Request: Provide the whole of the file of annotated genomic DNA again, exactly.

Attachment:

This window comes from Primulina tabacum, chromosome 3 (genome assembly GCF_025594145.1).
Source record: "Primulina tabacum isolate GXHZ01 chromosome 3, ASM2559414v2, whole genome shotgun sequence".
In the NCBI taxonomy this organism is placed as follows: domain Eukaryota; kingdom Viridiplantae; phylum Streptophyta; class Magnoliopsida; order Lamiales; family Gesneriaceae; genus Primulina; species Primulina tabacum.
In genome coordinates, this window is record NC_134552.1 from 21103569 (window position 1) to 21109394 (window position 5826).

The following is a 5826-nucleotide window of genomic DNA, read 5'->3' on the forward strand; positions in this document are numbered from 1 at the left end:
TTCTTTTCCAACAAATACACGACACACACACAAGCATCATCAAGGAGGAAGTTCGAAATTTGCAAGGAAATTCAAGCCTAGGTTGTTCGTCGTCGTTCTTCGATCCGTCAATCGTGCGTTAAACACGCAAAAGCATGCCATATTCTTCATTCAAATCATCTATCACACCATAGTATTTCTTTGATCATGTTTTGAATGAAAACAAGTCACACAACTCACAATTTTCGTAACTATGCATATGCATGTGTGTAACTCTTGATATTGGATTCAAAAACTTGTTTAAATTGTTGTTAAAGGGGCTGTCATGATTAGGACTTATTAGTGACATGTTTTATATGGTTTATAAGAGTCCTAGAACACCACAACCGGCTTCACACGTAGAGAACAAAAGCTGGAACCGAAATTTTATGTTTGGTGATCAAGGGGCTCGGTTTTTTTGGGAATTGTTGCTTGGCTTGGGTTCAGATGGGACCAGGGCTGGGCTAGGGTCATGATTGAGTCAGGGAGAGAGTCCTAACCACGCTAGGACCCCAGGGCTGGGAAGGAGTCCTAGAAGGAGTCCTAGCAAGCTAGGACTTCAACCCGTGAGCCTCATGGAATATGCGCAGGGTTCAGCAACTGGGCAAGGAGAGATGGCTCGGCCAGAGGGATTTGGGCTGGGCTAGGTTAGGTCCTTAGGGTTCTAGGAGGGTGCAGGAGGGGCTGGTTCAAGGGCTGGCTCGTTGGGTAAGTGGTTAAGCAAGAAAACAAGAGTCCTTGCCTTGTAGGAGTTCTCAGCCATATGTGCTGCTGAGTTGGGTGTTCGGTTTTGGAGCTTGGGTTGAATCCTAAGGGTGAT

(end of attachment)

This window comes from Primulina tabacum, chromosome 3 (genome assembly GCF_025594145.1).
Source record: "Primulina tabacum isolate GXHZ01 chromosome 3, ASM2559414v2, whole genome shotgun sequence".
In the NCBI taxonomy this organism is placed as follows: domain Eukaryota; kingdom Viridiplantae; phylum Streptophyta; class Magnoliopsida; order Lamiales; family Gesneriaceae; genus Primulina; species Primulina tabacum.
In genome coordinates, this window is record NC_134552.1 from 21103569 (window position 1) to 21109394 (window position 5826).

The following is a 5826-nucleotide window of genomic DNA, read 5'->3' on the forward strand; positions in this document are numbered from 1 at the left end:
TTCTTTTCCAACAAATACACGACACACACACAAGCATCATCAAGGAGGAAGTTCGAAATTTGCAAGGAAATTCAAGCCTAGGTTGTTCGTCGTCGTTCTTCGATCCGTCAATCGTGCGTTAAACACGCAAAAGCATGCCATATTCTTCATTCAAATCATCTATCACACCATAGTATTTCTTTGATCATGTTTTGAATGAAAACAAGTCACACAACTCACAATTTTCGTAACTATGCATATGCATGTGTGTAACTCTTGATATTGGATTCAAAAACTTGTTTAAATTGTTGTTAAAGGGGCTGTCATGATTAGGACTTATTAGTGACATGTTTTATATGGTTTATAAGAGTCCTAGAACACCACAACCGGCTTCACACGTAGAGAACAAAAGCTGGAACCGAAATTTTATGTTTGGTGATCAAGGGGCTCGGTTTTTTTGGGAATTGTTGCTTGGCTTGGGTTCAGATGGGACCAGGGCTGGGCTAGGGTCATGATTGAGTCAGGGAGAGAGTCCTAACCACGCTAGGACCCCAGGGCTGGGAAGGAGTCCTAGAAGGAGTCCTAGCAAGCTAGGACTTCAACCCGTGAGCCTCATGGAATATGCGCAGGGTTCAGCAACTGGGCAAGGAGAGATGGCTCGGCCAGAGGGATTTGGGCTGGGCTAGGTTAGGTCCTTAGGGTTCTAGGAGGGTGCAGGAGGGGCTGGTTCAAGGGCTGGCTCGTTGGGTAAGTGGTTAAGCAAGAAAACAAGAGTCCTTGCCTTGTAGGAGTTCTCAGCCATATGTGCTGCTGAGTTGGGTGTTCGGTTTTGGAGCTTGGGTTGAATCCTAAGGGTGAT